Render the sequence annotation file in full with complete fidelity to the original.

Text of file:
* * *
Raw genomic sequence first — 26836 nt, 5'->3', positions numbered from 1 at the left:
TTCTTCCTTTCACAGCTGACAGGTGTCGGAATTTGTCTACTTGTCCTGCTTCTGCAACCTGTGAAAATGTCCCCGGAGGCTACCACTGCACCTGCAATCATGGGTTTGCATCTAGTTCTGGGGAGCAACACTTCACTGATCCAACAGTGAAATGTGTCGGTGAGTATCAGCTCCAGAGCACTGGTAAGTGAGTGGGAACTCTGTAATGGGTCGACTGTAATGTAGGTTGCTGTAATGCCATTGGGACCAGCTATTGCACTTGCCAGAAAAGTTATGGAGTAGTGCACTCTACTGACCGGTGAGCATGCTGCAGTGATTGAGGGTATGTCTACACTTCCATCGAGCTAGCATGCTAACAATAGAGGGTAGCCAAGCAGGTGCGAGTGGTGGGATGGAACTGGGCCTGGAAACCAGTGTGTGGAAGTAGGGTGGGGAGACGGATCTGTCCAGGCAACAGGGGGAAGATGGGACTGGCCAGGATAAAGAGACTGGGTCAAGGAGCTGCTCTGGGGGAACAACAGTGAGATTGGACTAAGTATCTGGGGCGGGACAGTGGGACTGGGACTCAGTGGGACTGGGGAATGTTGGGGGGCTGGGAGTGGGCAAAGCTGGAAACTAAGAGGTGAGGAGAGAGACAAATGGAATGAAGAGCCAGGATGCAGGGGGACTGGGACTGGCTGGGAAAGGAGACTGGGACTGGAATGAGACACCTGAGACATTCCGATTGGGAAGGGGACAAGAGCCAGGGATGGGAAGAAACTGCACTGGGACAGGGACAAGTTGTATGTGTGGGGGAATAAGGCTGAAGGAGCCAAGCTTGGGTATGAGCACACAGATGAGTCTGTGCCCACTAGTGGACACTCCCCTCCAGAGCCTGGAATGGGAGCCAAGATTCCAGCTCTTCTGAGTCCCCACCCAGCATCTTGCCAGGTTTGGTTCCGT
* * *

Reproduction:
Raw genomic sequence first — 26836 nt, 5'->3', positions numbered from 1 at the left:
TTCTTCCTTTCACAGCTGACAGGTGTCGGAATTTGTCTACTTGTCCTGCTTCTGCAACCTGTGAAAATGTCCCCGGAGGCTACCACTGCACCTGCAATCATGGGTTTGCATCTAGTTCTGGGGAGCAACACTTCACTGATCCAACAGTGAAATGTGTCGGTGAGTATCAGCTCCAGAGCACTGGTAAGTGAGTGGGAACTCTGTAATGGGTCGACTGTAATGTAGGTTGCTGTAATGCCATTGGGACCAGCTATTGCACTTGCCAGAAAAGTTATGGAGTAGTGCACTCTACTGACCGGTGAGCATGCTGCAGTGATTGAGGGTATGTCTACACTTCCATCGAGCTAGCATGCTAACAATAGAGGGTAGCCAAGCAGGTGCGAGTGGTGGGATGGAACTGGGCCTGGAAACCAGTGTGTGGAAGTAGGGTGGGGAGACGGATCTGTCCAGGCAACAGGGGGAAGATGGGACTGGCCAGGATAAAGAGACTGGGTCAAGGAGCTGCTCTGGGGGAACAACAGTGAGATTGGACTAAGTATCTGGGGCGGGACAGTGGGACTGGGACTCAGTGGGACTGGGGAATGTTGGGGGGCTGGGAGTGGGCAAAGCTGGAAACTAAGAGGTGAGGAGAGAGACAAATGGAATGAAGAGCCAGGATGCAGGGGGACTGGGACTGGCTGGGAAAGGAGACTGGGACTGGAATGAGACACCTGAGACATTCCGATTGGGAAGGGGACAAGAGCCAGGGATGGGAAGAAACTGCACTGGGACAGGGACAAGTTGTATGTGTGGGGGAATAAGGCTGAAGGAGCCAAGCTTGGGTATGAGCACACAGATGAGTCTGTGCCCACTAGTGGACACTCCCCTCCAGAGCCTGGAATGGGAGCCAAGATTCCAGCTCTTCTGAGTCCCCACCCAGCATCTTGCCAGGTTTGGTTCCGT